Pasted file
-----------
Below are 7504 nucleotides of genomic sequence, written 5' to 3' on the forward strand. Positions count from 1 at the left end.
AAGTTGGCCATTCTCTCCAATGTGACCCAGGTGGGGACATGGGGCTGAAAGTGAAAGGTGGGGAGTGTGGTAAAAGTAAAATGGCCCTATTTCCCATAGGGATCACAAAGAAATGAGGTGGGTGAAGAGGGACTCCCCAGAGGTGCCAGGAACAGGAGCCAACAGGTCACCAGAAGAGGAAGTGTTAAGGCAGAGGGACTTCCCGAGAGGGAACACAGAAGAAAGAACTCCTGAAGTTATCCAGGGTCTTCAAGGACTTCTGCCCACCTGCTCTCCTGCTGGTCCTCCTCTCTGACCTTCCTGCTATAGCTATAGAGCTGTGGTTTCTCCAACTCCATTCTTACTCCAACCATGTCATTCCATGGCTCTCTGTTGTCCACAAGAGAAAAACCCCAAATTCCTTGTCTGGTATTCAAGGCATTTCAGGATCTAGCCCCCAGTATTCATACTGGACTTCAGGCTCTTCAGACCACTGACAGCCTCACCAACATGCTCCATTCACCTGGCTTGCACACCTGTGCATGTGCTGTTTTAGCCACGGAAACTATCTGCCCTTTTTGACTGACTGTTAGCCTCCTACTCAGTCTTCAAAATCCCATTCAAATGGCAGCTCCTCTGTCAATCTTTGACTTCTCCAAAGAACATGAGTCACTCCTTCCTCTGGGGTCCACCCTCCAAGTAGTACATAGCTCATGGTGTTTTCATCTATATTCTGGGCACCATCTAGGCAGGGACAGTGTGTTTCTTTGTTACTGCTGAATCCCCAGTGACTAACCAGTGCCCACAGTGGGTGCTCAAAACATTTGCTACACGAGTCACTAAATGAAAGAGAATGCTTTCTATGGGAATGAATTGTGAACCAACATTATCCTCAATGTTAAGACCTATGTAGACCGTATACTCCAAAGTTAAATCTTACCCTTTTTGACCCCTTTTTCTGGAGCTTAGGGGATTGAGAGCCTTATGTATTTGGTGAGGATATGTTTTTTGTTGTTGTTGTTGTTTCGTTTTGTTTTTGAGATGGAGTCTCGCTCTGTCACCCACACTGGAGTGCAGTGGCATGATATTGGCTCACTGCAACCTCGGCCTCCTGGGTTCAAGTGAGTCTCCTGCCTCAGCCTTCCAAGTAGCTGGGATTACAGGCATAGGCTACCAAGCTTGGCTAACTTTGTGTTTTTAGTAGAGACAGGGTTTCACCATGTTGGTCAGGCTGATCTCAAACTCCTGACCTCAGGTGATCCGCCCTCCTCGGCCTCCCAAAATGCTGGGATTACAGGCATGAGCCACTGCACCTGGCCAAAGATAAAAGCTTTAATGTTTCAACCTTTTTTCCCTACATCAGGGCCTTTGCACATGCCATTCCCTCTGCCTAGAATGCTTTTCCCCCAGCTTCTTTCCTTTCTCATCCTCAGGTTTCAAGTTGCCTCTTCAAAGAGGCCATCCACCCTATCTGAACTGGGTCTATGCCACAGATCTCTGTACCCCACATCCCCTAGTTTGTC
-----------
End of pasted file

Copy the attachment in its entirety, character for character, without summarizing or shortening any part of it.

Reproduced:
Below are 7504 nucleotides of genomic sequence, written 5' to 3' on the forward strand. Positions count from 1 at the left end.
AAGTTGGCCATTCTCTCCAATGTGACCCAGGTGGGGACATGGGGCTGAAAGTGAAAGGTGGGGAGTGTGGTAAAAGTAAAATGGCCCTATTTCCCATAGGGATCACAAAGAAATGAGGTGGGTGAAGAGGGACTCCCCAGAGGTGCCAGGAACAGGAGCCAACAGGTCACCAGAAGAGGAAGTGTTAAGGCAGAGGGACTTCCCGAGAGGGAACACAGAAGAAAGAACTCCTGAAGTTATCCAGGGTCTTCAAGGACTTCTGCCCACCTGCTCTCCTGCTGGTCCTCCTCTCTGACCTTCCTGCTATAGCTATAGAGCTGTGGTTTCTCCAACTCCATTCTTACTCCAACCATGTCATTCCATGGCTCTCTGTTGTCCACAAGAGAAAAACCCCAAATTCCTTGTCTGGTATTCAAGGCATTTCAGGATCTAGCCCCCAGTATTCATACTGGACTTCAGGCTCTTCAGACCACTGACAGCCTCACCAACATGCTCCATTCACCTGGCTTGCACACCTGTGCATGTGCTGTTTTAGCCACGGAAACTATCTGCCCTTTTTGACTGACTGTTAGCCTCCTACTCAGTCTTCAAAATCCCATTCAAATGGCAGCTCCTCTGTCAATCTTTGACTTCTCCAAAGAACATGAGTCACTCCTTCCTCTGGGGTCCACCCTCCAAGTAGTACATAGCTCATGGTGTTTTCATCTATATTCTGGGCACCATCTAGGCAGGGACAGTGTGTTTCTTTGTTACTGCTGAATCCCCAGTGACTAACCAGTGCCCACAGTGGGTGCTCAAAACATTTGCTACACGAGTCACTAAATGAAAGAGAATGCTTTCTATGGGAATGAATTGTGAACCAACATTATCCTCAATGTTAAGACCTATGTAGACCGTATACTCCAAAGTTAAATCTTACCCTTTTTGACCCCTTTTTCTGGAGCTTAGGGGATTGAGAGCCTTATGTATTTGGTGAGGATATGTTTTTTGTTGTTGTTGTTGTTTCGTTTTGTTTTTGAGATGGAGTCTCGCTCTGTCACCCACACTGGAGTGCAGTGGCATGATATTGGCTCACTGCAACCTCGGCCTCCTGGGTTCAAGTGAGTCTCCTGCCTCAGCCTTCCAAGTAGCTGGGATTACAGGCATAGGCTACCAAGCTTGGCTAACTTTGTGTTTTTAGTAGAGACAGGGTTTCACCATGTTGGTCAGGCTGATCTCAAACTCCTGACCTCAGGTGATCCGCCCTCCTCGGCCTCCCAAAATGCTGGGATTACAGGCATGAGCCACTGCACCTGGCCAAAGATAAAAGCTTTAATGTTTCAACCTTTTTTCCCTACATCAGGGCCTTTGCACATGCCATTCCCTCTGCCTAGAATGCTTTTCCCCCAGCTTCTTTCCTTTCTCATCCTCAGGTTTCAAGTTGCCTCTTCAAAGAGGCCATCCACCCTATCTGAACTGGGTCTATGCCACAGATCTCTGTACCCCACATCCCCTAGTTTGTC